• When the reader guesses at a word, take their finger and show them how to look at a part in the word that will contradict the guess. For instance, if the child read, “shrieking” for the word, “shouting,” say, “I see a chunk you know in the middle of that word. Take your fingers and frame that chunk, “out.” Then ask, “Can it be ‘shrieking?” Try it again and look for parts in the middle of words.
  • As they move into higher grades, readers no longer read ‘out loud’ to themselves. They read internally. This is an important transition and one that usually happens naturally. However, it is important that we still hear children read aloud in order to check on fluency and accuracy. You can’t be in the head of a child while they’re reading silently!

Habit #5: What’s That Word?
Every time the child asks this question, he/she relies on someone else to give them a prompt, a clue, or the word. If done often, the question replaces good reading strategies and behaviors that will lead to independence.They must not depend on others to simply tell them the word.

So what do we do about those kids who keep asking us what the word is?

  • Prompt the reader by saying, “What do you notice? What’s that first sound?” “Try it!” “Go back and try it again.” These are all verbal prompts that will encourage the child to take some sort of action. You may still decide to tell them the word, but not until you’ve given the child a chance to take some action on his own. If done consistently, this will move the reader away from constantly asking you for the word.
  • Be sure that you are matching the right books to the right readers. In the process of trying to read something that’s difficult, the child has no other choice but to depend on you for the words. Proper book choice is a key to preventing this habit.
  • Readers who already rely heavily on this habit will need to back up to easier texts so that they feel successful with the strategies you are teaching. As you slowly increase the level of difficulty, you can prompt the child to try that word again or you can ask, “What can you do to help yourself?” This is, ultimately, what we want all readers to be saying when they come to new challenges in their texts.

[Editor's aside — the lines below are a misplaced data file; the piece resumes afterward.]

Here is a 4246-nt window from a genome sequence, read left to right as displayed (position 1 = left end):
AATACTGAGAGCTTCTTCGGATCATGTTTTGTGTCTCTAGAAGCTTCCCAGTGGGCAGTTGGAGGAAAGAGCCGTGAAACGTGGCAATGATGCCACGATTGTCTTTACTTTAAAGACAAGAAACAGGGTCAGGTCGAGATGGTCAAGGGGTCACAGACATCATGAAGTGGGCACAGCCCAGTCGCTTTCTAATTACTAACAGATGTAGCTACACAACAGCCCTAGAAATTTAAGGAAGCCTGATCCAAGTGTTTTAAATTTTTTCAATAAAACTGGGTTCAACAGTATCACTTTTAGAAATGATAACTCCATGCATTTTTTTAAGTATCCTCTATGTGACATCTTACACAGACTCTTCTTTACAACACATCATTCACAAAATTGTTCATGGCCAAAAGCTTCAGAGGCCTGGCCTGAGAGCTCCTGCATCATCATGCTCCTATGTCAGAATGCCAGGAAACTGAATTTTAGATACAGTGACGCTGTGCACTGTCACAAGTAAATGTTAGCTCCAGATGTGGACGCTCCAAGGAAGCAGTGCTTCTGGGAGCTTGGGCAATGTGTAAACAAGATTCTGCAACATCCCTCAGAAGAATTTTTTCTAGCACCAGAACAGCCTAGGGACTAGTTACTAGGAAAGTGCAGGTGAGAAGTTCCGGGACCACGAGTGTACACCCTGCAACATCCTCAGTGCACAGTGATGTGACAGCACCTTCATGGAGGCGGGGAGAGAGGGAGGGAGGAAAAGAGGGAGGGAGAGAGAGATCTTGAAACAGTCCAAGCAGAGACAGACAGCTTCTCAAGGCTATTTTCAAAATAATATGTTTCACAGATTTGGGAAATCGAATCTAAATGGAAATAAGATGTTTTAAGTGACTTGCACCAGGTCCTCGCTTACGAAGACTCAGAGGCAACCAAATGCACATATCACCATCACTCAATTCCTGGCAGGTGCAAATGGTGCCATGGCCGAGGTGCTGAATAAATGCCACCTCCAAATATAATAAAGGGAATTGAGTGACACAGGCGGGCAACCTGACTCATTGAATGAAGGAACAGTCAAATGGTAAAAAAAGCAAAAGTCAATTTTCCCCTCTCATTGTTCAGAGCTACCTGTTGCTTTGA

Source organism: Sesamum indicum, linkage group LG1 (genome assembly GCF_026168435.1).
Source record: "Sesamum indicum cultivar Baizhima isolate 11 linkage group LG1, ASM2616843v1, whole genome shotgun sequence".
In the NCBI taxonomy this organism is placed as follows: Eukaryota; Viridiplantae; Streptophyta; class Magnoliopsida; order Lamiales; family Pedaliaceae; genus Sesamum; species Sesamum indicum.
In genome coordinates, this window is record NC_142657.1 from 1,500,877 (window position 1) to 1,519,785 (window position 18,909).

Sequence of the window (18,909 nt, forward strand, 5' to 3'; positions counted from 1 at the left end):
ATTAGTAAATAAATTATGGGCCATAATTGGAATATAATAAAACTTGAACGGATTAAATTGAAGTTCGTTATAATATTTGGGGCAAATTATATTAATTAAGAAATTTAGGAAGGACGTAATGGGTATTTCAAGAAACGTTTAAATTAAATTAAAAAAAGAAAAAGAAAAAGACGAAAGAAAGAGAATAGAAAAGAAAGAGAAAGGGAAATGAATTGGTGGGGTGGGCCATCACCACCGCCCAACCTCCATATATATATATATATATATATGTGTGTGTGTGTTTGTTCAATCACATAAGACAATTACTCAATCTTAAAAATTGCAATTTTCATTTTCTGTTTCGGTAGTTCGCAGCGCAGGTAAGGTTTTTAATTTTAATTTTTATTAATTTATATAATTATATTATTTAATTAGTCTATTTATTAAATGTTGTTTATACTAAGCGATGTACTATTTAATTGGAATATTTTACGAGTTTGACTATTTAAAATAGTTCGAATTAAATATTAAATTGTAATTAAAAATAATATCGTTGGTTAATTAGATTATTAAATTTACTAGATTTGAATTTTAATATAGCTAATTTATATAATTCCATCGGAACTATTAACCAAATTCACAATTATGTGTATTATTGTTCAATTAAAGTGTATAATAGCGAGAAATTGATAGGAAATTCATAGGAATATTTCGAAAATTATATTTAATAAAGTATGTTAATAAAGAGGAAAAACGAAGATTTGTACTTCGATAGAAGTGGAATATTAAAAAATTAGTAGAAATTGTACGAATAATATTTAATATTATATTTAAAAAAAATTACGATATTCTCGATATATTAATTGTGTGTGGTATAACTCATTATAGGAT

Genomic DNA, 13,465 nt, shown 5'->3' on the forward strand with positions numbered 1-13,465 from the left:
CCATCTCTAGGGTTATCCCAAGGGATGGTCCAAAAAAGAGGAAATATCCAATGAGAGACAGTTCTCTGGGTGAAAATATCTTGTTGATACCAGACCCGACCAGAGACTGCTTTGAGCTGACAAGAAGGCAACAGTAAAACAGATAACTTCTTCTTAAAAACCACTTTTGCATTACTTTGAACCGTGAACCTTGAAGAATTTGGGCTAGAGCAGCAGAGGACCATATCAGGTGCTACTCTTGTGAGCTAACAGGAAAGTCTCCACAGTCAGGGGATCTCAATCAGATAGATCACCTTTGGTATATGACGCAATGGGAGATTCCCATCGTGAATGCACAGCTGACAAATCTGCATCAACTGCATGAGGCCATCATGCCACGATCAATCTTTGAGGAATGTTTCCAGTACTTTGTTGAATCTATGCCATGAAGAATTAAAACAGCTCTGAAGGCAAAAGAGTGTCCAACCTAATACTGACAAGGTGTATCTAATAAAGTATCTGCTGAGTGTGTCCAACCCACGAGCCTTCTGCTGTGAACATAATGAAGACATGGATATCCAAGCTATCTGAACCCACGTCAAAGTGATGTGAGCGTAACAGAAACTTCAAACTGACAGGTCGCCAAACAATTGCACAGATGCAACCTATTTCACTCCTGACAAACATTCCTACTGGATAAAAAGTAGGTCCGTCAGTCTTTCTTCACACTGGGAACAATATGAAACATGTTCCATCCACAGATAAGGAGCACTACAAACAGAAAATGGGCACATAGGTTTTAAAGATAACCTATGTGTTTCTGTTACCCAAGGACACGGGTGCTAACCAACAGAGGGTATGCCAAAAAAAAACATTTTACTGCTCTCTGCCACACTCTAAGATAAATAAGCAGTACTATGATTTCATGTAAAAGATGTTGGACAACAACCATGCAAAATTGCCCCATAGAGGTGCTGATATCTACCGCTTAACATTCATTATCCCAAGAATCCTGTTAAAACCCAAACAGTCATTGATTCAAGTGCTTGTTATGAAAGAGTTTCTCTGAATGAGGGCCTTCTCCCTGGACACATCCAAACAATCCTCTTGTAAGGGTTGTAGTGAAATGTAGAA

Habit #6: Reading Word By Word
In beginning readers, we encourage children to point to their words so that directionality and voice/print match will be firmly and consistently established. This means that while they’re reading, they don’t add any words, take away any words, skip any lines, or miss any pages. Once these early strategies are in place, however, the reader needs to begin to use his/her eyes to scan.

So what do we do about ‘word by word’ readers?

  • Encourage the reader by saying, “Now read it with your eyes. You don’t need your finger anymore!” You could also say, “Now try it again and use your eyes to read it like you talk.”
  • Flash sight word phrases daily. This will increase instant recognition of sight words while also building visual scanning and fluent phrasing skills. Tell your readers to ‘read them fast’ and play games with phrases so that the task is fun and engaging.
  • When a child is reading word-by-word you might say, “I’ll read a page, you read a page.” Just by hearing you read fluently, the child begins to imitate the way you sound. Modeling is extremely important and it works like magic!
  • Say, “Try that again and this time, put your words together like you talk.”

About the Author:

Dr. Connie Hebert is dedicated to catching falling readers by motivating, teaching, and inspiring educators around the world. She has presented literacy seminars, district trainings, and keynote addresses in 47 states and at national, state, European IRA, NAESP, and RRCNA Reading conferences. She is a nationally acclaimed teacher of teachers, reading specialist, and motivational speaker. Connie served a decade as senior national consultant for Staff Development for Educators (SDE) and 3 years as a Treasures™ reading program consultant and national speaker for  Macmillan/McGraw-Hill, NYC. She also served as national speaker for Harcourt School Publishers (Orlando, FL).

Breaking the six habits of falling readers©2008 C. Hebert
Catch a Falling Reader (Corwin Press)